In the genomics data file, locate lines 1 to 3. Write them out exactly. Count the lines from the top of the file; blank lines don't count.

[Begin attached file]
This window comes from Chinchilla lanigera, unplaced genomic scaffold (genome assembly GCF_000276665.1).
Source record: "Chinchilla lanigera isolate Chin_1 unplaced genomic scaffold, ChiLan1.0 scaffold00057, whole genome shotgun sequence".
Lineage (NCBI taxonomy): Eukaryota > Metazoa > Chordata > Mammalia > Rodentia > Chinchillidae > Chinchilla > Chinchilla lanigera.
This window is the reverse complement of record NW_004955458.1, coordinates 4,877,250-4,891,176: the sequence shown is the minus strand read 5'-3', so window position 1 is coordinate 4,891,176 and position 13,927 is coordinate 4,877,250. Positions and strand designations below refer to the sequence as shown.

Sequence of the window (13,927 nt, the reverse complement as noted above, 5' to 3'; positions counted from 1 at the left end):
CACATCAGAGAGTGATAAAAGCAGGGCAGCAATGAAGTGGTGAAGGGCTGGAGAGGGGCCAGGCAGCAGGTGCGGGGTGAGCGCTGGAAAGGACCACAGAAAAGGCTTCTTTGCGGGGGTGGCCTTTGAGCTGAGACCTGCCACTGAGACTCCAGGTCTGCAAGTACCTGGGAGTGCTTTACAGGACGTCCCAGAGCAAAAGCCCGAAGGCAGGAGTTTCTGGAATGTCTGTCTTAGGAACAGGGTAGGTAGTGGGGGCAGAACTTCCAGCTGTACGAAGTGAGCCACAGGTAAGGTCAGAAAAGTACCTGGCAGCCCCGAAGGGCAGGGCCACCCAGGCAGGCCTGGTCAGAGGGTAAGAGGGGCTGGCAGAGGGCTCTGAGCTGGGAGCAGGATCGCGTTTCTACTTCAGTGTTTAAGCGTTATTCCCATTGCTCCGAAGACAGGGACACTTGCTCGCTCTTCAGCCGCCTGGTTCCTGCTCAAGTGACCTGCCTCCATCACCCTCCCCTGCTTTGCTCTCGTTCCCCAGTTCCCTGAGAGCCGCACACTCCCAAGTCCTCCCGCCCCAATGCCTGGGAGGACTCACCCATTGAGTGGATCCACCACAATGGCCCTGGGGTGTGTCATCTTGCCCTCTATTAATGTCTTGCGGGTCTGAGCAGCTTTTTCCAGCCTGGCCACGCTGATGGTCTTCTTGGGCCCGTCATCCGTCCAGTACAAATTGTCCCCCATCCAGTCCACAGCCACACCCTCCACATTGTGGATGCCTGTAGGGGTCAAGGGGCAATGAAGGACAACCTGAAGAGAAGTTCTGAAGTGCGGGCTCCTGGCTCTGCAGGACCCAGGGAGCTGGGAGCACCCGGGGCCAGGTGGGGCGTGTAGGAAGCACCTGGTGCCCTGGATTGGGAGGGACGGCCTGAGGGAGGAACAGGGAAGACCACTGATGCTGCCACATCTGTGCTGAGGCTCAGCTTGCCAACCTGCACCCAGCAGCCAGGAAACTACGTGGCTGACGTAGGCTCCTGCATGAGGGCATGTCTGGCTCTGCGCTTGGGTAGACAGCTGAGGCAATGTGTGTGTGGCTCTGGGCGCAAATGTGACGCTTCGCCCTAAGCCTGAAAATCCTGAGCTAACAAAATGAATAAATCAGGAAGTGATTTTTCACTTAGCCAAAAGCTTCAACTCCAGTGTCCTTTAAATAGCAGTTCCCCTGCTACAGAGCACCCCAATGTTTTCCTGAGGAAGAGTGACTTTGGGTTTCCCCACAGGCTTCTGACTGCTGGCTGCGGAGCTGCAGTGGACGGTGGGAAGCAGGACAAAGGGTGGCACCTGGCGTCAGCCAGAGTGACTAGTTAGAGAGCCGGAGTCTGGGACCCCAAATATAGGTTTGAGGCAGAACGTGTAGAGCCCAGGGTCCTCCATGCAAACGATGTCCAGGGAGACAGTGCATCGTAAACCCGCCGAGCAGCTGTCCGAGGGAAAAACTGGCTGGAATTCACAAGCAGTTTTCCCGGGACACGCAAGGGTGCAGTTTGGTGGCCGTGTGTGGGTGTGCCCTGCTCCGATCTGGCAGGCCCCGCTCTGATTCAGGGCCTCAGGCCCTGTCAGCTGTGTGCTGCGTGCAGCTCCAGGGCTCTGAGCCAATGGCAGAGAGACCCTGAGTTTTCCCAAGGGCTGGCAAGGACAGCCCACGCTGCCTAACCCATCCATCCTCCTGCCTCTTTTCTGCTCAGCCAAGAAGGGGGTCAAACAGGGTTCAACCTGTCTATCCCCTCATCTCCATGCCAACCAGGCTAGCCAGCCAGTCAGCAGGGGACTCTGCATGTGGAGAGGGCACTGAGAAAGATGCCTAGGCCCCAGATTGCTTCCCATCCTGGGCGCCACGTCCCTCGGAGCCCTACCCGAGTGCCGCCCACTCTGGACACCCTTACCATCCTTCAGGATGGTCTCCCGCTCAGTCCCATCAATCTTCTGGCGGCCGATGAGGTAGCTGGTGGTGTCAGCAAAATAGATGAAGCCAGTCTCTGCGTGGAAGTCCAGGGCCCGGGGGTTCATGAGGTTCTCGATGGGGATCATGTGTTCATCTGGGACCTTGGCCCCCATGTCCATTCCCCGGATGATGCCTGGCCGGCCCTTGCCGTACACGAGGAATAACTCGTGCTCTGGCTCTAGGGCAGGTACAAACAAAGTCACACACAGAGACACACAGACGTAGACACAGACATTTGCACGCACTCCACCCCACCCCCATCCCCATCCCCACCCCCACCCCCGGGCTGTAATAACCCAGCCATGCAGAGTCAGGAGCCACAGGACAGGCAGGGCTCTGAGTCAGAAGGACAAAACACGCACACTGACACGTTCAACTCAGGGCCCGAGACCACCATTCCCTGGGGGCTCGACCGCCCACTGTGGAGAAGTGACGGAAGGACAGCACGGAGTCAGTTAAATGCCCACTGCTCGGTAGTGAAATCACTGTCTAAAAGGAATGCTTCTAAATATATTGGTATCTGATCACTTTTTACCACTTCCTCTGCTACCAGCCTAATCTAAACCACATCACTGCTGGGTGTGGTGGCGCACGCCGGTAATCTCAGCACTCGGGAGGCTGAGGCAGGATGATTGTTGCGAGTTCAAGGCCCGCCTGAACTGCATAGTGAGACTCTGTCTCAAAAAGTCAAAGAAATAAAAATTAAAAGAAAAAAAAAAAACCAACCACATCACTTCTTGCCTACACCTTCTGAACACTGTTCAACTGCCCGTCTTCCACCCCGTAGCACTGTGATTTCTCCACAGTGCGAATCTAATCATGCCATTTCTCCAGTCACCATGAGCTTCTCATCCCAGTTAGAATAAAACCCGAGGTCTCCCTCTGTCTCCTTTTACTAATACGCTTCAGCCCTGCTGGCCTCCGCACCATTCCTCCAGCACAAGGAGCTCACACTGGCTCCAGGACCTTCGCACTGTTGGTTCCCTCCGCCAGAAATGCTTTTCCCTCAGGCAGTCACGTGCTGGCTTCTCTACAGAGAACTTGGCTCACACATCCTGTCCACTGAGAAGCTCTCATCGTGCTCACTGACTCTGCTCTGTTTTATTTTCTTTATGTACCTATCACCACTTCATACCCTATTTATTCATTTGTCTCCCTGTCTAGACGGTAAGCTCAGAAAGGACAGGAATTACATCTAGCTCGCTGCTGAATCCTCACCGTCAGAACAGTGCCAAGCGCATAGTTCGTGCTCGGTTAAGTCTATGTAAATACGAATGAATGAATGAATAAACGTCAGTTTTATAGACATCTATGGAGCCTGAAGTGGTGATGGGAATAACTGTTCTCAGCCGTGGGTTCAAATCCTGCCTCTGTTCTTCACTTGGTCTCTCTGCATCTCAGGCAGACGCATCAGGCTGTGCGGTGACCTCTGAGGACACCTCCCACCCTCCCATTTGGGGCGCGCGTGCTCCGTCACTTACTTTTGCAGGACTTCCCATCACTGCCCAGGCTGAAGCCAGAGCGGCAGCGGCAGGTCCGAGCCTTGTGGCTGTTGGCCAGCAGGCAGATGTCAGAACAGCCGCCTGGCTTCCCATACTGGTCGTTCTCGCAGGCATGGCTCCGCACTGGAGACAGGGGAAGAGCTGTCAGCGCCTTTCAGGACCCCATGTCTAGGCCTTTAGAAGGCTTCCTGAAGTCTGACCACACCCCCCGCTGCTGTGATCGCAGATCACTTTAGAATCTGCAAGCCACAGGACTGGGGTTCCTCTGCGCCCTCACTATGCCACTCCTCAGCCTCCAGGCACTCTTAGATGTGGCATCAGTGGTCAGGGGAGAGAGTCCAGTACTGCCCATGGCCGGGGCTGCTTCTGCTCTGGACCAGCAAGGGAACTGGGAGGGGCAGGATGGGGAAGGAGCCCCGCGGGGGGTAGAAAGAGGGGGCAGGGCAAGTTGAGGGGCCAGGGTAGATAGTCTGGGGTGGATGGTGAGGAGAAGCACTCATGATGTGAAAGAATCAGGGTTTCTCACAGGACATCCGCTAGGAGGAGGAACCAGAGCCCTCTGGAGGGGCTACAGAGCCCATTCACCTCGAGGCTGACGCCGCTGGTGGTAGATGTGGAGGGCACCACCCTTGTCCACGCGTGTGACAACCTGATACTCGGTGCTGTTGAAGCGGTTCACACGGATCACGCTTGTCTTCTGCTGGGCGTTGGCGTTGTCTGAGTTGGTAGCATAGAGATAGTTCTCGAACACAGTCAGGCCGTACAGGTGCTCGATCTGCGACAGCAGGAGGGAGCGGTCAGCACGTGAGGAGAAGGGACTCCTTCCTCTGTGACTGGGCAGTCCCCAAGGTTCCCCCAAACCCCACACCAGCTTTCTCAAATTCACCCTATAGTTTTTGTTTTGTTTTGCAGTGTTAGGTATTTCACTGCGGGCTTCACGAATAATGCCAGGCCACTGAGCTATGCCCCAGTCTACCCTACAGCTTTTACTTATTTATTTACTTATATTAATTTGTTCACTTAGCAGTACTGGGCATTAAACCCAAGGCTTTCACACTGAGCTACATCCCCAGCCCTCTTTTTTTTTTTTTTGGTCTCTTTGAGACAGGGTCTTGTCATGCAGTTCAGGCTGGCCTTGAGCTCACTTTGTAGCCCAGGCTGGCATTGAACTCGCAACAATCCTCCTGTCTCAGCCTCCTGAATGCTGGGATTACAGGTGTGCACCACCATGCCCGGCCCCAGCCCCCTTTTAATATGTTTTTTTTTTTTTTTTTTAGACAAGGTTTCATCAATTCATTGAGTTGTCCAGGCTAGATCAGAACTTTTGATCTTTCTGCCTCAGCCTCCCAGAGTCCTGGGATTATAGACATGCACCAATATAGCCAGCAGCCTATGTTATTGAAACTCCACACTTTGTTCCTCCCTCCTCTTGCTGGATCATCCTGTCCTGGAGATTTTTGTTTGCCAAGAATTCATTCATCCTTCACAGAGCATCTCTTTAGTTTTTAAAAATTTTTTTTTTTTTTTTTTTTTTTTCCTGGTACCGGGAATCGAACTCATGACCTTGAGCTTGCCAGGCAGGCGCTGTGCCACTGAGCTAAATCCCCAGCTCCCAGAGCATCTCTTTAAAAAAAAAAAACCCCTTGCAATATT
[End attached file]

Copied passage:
This window comes from Chinchilla lanigera, unplaced genomic scaffold (genome assembly GCF_000276665.1).
Source record: "Chinchilla lanigera isolate Chin_1 unplaced genomic scaffold, ChiLan1.0 scaffold00057, whole genome shotgun sequence".
Lineage (NCBI taxonomy): Eukaryota > Metazoa > Chordata > Mammalia > Rodentia > Chinchillidae > Chinchilla > Chinchilla lanigera.